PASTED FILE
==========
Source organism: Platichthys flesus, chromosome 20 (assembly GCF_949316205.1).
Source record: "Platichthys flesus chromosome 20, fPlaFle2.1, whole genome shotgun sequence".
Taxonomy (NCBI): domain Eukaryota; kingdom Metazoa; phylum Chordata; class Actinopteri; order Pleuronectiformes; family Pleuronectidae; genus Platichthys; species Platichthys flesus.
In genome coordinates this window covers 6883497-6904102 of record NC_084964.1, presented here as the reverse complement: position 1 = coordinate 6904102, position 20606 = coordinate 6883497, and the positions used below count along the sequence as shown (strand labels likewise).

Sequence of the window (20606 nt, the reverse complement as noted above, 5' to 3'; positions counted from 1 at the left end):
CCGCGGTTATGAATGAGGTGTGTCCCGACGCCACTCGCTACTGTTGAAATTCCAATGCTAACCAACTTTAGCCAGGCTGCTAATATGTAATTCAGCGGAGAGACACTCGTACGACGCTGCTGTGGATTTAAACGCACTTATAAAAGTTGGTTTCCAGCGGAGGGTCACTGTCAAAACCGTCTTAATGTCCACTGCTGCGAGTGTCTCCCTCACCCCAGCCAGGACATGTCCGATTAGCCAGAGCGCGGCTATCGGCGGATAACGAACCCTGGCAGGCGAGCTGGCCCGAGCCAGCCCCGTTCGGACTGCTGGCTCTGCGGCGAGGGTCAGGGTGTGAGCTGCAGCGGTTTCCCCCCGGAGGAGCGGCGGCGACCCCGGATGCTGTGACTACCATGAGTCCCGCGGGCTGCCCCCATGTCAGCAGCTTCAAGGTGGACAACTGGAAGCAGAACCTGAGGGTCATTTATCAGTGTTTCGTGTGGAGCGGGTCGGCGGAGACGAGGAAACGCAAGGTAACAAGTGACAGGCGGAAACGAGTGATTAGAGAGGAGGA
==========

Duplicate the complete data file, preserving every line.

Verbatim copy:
Source organism: Platichthys flesus, chromosome 20 (assembly GCF_949316205.1).
Source record: "Platichthys flesus chromosome 20, fPlaFle2.1, whole genome shotgun sequence".
Taxonomy (NCBI): domain Eukaryota; kingdom Metazoa; phylum Chordata; class Actinopteri; order Pleuronectiformes; family Pleuronectidae; genus Platichthys; species Platichthys flesus.
In genome coordinates this window covers 6883497-6904102 of record NC_084964.1, presented here as the reverse complement: position 1 = coordinate 6904102, position 20606 = coordinate 6883497, and the positions used below count along the sequence as shown (strand labels likewise).

Sequence of the window (20606 nt, the reverse complement as noted above, 5' to 3'; positions counted from 1 at the left end):
CCGCGGTTATGAATGAGGTGTGTCCCGACGCCACTCGCTACTGTTGAAATTCCAATGCTAACCAACTTTAGCCAGGCTGCTAATATGTAATTCAGCGGAGAGACACTCGTACGACGCTGCTGTGGATTTAAACGCACTTATAAAAGTTGGTTTCCAGCGGAGGGTCACTGTCAAAACCGTCTTAATGTCCACTGCTGCGAGTGTCTCCCTCACCCCAGCCAGGACATGTCCGATTAGCCAGAGCGCGGCTATCGGCGGATAACGAACCCTGGCAGGCGAGCTGGCCCGAGCCAGCCCCGTTCGGACTGCTGGCTCTGCGGCGAGGGTCAGGGTGTGAGCTGCAGCGGTTTCCCCCCGGAGGAGCGGCGGCGACCCCGGATGCTGTGACTACCATGAGTCCCGCGGGCTGCCCCCATGTCAGCAGCTTCAAGGTGGACAACTGGAAGCAGAACCTGAGGGTCATTTATCAGTGTTTCGTGTGGAGCGGGTCGGCGGAGACGAGGAAACGCAAGGTAACAAGTGACAGGCGGAAACGAGTGATTAGAGAGGAGGA